Dutch woman brought to Virginia to face terrorism charge2 min read
A Dutch woman charged seven years ago with raising money for the Somali terrorist group al-Shabab has been extradited to the U.S. to face trial.
Farhia Hassan, 38, made an initial appearance Friday in U.S. District Court in Alexandria after being brought to the U.S. on Thursday on charges of conspiring to provide material support to a terrorist organization.
She was ordered held pending her next hearing. Prosecutors say Hassan helped raise money by telling donors it would fund schools and orphans when it was actually going to terrorists.
The indictment alleges that al-Shabab cells in Nairobi, Kenya, and Hargeisa, Somalia received payments over a period from 2011 through 2014.
She faces up to 15 years in prison if convicted.
While Hassan was in the Netherlands fighting extradition over the last seven years, her lawyers in the U.S. were working to get the charges against her tossed out.
The defense lawyers argued that the U.S. lacked jurisdiction to charge a Dutch woman with giving money to a Somali terrorist group.
And they said the long delays in bringing her to trial amounted to a denial of her speedy trial rights.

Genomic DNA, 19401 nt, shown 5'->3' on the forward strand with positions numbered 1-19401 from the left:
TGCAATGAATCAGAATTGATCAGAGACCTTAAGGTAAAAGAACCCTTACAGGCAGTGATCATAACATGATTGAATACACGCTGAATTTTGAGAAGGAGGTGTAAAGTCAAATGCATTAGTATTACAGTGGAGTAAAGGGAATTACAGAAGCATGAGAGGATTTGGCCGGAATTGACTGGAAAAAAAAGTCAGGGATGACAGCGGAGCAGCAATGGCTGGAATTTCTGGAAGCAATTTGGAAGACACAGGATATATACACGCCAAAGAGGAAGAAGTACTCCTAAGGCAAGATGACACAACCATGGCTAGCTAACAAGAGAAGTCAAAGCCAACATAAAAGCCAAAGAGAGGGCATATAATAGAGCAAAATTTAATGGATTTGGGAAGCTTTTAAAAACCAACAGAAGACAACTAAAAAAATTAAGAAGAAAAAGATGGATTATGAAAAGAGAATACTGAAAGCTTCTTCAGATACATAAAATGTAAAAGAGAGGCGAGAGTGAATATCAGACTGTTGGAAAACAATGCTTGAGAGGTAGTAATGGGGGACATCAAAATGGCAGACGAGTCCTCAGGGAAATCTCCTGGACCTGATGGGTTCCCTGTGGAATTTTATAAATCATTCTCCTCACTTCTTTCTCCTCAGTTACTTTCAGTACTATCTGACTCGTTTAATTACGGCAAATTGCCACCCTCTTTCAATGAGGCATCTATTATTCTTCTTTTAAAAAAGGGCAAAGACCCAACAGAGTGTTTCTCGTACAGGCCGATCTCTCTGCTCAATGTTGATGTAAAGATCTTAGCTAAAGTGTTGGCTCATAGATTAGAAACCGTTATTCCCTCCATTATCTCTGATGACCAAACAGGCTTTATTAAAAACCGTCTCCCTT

But Judge Anthony Trenga ruled last year that the case could move forward. He said that several of Hassan’s co-conspirators were based in the U.S., and that the U.S. has a legitimate interest in prosecuting supporters of a group designated as a terrorist organization.
He also ruled that Hassan’s own efforts to fight extradition were responsible for the trial delays. Hassan’s lawyer Jessica Carmichael declined comment after Friday’s hearing.
Two of Hassan’s co-defendants, Muna Osman Jama of Reston, Virginia, and Hinda Osman Dhirane of Kent, Washington, were convicted back in 2016 and received prison sentences of 12 and 11 years, respectively.
At trial, defense lawyers argued that the amounts contributed by the women were negligible, amounting to a few thousand dollars in total from a group of about 15 women.
They also said the money was intended to care for injured al-Shabab soldiers and that providing funds for medicine in an armed conflict cannot be considered a criminal act under international treaties.
The defense also raised First Amendment issues, saying their advocacy for al-Shabab should not be fodder for a criminal conviction.